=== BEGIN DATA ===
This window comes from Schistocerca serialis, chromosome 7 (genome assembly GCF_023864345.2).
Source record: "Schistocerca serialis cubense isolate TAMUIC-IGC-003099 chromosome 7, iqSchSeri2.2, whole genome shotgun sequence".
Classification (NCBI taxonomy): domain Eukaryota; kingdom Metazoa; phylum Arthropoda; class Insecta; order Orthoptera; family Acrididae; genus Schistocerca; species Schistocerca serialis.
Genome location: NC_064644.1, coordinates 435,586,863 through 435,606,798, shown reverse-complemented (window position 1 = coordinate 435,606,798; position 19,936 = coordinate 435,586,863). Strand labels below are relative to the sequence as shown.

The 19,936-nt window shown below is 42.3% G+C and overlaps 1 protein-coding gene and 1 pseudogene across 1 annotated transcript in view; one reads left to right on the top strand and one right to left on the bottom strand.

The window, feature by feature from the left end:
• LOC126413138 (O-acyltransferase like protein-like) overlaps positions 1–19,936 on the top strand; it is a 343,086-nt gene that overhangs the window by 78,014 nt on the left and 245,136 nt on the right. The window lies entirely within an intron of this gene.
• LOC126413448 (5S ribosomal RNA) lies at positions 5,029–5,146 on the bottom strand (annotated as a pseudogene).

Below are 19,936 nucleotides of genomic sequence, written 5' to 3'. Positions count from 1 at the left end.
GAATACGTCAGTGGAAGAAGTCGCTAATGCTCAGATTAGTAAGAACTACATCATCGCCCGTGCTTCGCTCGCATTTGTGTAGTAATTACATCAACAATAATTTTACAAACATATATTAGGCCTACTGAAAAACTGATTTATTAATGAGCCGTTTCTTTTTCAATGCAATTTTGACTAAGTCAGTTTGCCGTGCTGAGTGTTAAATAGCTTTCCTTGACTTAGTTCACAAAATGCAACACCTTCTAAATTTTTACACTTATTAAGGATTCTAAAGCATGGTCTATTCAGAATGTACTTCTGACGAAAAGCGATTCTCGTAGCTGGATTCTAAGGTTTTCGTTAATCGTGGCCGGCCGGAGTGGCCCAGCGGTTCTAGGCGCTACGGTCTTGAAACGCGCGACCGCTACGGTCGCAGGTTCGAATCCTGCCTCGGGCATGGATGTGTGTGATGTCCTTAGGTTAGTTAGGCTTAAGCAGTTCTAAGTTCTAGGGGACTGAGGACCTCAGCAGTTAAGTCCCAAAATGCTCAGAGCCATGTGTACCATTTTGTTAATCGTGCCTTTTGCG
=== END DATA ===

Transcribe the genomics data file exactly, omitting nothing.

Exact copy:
This window comes from Schistocerca serialis, chromosome 7 (genome assembly GCF_023864345.2).
Source record: "Schistocerca serialis cubense isolate TAMUIC-IGC-003099 chromosome 7, iqSchSeri2.2, whole genome shotgun sequence".
Classification (NCBI taxonomy): domain Eukaryota; kingdom Metazoa; phylum Arthropoda; class Insecta; order Orthoptera; family Acrididae; genus Schistocerca; species Schistocerca serialis.
Genome location: NC_064644.1, coordinates 435,586,863 through 435,606,798, shown reverse-complemented (window position 1 = coordinate 435,606,798; position 19,936 = coordinate 435,586,863). Strand labels below are relative to the sequence as shown.

The 19,936-nt window shown below is 42.3% G+C and overlaps 1 protein-coding gene and 1 pseudogene across 1 annotated transcript in view; one reads left to right on the top strand and one right to left on the bottom strand.

The window, feature by feature from the left end:
• LOC126413138 (O-acyltransferase like protein-like) overlaps positions 1–19,936 on the top strand; it is a 343,086-nt gene that overhangs the window by 78,014 nt on the left and 245,136 nt on the right. The window lies entirely within an intron of this gene.
• LOC126413448 (5S ribosomal RNA) lies at positions 5,029–5,146 on the bottom strand (annotated as a pseudogene).

Below are 19,936 nucleotides of genomic sequence, written 5' to 3'. Positions count from 1 at the left end.
GAATACGTCAGTGGAAGAAGTCGCTAATGCTCAGATTAGTAAGAACTACATCATCGCCCGTGCTTCGCTCGCATTTGTGTAGTAATTACATCAACAATAATTTTACAAACATATATTAGGCCTACTGAAAAACTGATTTATTAATGAGCCGTTTCTTTTTCAATGCAATTTTGACTAAGTCAGTTTGCCGTGCTGAGTGTTAAATAGCTTTCCTTGACTTAGTTCACAAAATGCAACACCTTCTAAATTTTTACACTTATTAAGGATTCTAAAGCATGGTCTATTCAGAATGTACTTCTGACGAAAAGCGATTCTCGTAGCTGGATTCTAAGGTTTTCGTTAATCGTGGCCGGCCGGAGTGGCCCAGCGGTTCTAGGCGCTACGGTCTTGAAACGCGCGACCGCTACGGTCGCAGGTTCGAATCCTGCCTCGGGCATGGATGTGTGTGATGTCCTTAGGTTAGTTAGGCTTAAGCAGTTCTAAGTTCTAGGGGACTGAGGACCTCAGCAGTTAAGTCCCAAAATGCTCAGAGCCATGTGTACCATTTTGTTAATCGTGCCTTTTGCG